We were out in a large field, between the jungle and the roadside in the Belize district, a place we had been before. We had spent time here over 20 years before with a friend of ours named Zebullon, a man who had taught Benjamin and I both a lot about herbs and nature, and who often talked to us about "Father Good Spirit."
I picked a leaf from a new vine budding out of the earth and stretched out my hand to show it to Benjamin. "This is guaco," I ascertained.
You don't smell it? Benjamin confirmed, it was the plant we had been looking for all morning. And I was happy to have found it before him as we often compete to find plants first.
Water dropped on leaves making them jump a little, showing the beginning of a rain. And Benjamin and I were being bitten. Not by regular mosquitoes, big black buzzing bottle flies. "Bottle ass," Benjamin said as he pulled on a guaco vine, rolling it up to take it with us.
Zebullon's father was from the Orange Walk district further north where his well-to-do Mestizo family had founded a distillery around the turn of the century. His mother was a black Creole woman, a domestic worker from Belize City.
But Zebullon barely knew his father who eventually moved to Honduras, that's where people would flee from Belize in those days, or Guatemala or Mexico, never the States or England as Benjamin reminded me recently.
But it was Zebullon's stepfather, a Garifuna man from Dangriga town further south, that had taught him about herbs and where to find barks that he used to offer me, like guaco.
Time is a living thing. It lives and breathes and moves. When I first met Zebullon, I was 21 and new to Belize, just arrived from Estados Unidos. Benjamin had known Zebullon since they were children as they grew up together in a neighborhood called Yarborough, prounounced "Yabra" in Belize City.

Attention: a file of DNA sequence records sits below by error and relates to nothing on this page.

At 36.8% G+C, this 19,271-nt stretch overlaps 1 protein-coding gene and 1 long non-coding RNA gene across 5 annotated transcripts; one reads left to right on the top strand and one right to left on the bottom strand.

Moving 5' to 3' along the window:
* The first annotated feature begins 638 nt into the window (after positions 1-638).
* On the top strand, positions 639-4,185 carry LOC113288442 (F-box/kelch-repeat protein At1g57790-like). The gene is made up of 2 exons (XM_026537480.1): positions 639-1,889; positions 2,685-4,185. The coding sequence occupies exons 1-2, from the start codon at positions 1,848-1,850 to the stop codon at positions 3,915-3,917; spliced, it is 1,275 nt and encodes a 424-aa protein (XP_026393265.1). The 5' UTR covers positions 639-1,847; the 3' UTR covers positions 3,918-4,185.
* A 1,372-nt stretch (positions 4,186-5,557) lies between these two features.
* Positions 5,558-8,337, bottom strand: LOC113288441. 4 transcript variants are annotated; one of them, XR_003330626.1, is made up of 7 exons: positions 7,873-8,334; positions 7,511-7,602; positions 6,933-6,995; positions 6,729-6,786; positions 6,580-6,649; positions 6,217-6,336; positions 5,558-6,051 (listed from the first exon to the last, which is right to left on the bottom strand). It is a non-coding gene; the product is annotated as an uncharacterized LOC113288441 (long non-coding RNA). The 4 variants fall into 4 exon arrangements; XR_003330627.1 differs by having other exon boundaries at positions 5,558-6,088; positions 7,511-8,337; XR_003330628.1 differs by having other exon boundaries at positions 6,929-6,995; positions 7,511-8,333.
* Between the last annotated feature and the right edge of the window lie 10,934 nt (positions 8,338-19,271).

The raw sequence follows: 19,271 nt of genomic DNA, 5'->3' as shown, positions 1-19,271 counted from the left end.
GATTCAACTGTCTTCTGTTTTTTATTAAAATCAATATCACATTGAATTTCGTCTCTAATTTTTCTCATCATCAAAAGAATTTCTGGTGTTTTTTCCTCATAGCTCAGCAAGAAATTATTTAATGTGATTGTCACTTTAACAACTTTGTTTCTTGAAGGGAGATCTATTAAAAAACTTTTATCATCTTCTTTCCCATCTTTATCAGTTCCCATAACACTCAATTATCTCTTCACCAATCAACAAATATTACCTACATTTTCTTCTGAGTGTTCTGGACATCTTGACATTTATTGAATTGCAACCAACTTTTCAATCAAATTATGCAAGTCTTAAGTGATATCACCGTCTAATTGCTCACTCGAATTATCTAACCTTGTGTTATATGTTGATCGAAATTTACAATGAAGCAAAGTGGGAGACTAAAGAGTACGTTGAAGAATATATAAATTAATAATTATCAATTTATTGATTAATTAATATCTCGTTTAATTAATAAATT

His birth name was Marlon Ramirez, but he had adopted the name Zebullon after he became a part of the Twelve Tribes of Israel, a sect of Ras Tafari, where many males born in the month of September are called so. .At the time that I met Zebullon we were all members of the Rastafarian faith;
But Zebullon had become disenchanted with Rastafari and some of its teachings and had begun to separate himself . And at the time that I met him he had started calling himself "Roots," and as I learned much later had the word ROOTS tattooed on his abdomen.
But that particular day in 1995, when I arrived at the Phillip Goldson Airport in Belize with my Kingman, Izra, the afternoon sun beamed down on our heads. We walked from the tarmac to the building passed through customs. Then we went outside where cabs waited for customer. “Yes I” Ezra said to one of the men standing among the group that was clamoring for fares.
---Where yi going?
My Kingman Ezra motioned for me to get into the back seat of the sedan that looked more a personal car with its dents and dings. Ezra sat beside the driver and rolled down the window. As the car pulled off, Ezra looked back at me from the front passenger seat of the cab. Sand flies bit my ankles. Brooklyn, where we'd travel from, had no flies like this leaving marks on skin long after.